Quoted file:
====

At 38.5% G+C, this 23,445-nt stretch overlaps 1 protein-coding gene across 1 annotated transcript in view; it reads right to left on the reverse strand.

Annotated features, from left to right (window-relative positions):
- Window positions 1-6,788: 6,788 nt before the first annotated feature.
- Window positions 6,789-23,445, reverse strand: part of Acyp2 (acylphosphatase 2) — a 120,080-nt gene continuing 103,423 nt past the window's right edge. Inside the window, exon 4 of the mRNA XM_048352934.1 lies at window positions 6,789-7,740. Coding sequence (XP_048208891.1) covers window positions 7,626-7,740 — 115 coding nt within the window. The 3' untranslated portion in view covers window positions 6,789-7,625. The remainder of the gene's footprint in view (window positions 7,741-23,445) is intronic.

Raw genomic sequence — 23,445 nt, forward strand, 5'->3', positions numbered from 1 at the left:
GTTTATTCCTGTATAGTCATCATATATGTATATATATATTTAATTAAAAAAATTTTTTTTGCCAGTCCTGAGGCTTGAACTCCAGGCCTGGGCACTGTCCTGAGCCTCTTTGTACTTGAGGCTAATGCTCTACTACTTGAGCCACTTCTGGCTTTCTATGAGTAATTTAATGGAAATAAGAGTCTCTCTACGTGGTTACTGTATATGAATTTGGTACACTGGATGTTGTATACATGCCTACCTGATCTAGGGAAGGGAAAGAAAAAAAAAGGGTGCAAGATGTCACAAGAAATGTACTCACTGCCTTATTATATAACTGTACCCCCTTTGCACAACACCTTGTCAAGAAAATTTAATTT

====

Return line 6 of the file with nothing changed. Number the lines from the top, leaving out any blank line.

GTTTATTCCTGTATAGTCATCATATATGTATATATATATTTAATTAAAAAAATTTTTTTTGCCAGTCCTGAGGCTTGAACTCCAGGCCTGGGCACTGTCCTGAGCCTCTTTGTACTTGAGGCTAATGCTCTACTACTTGAGCCACTTCTGGCTTTCTATGAGTAATTTAATGGAAATAAGAGTCTCTCTACGTGGTTACTGTATATGAATTTGGTACACTGGATGTTGTATACATGCCTACCTGATCTAGGGAAGGGAAAGAAAAAAAAAGGGTGCAAGATGTCACAAGAAATGTACTCACTGCCTTATTATATAACTGTACCCCCTTTGCACAACACCTTGTCAAGAAAATTTAATTT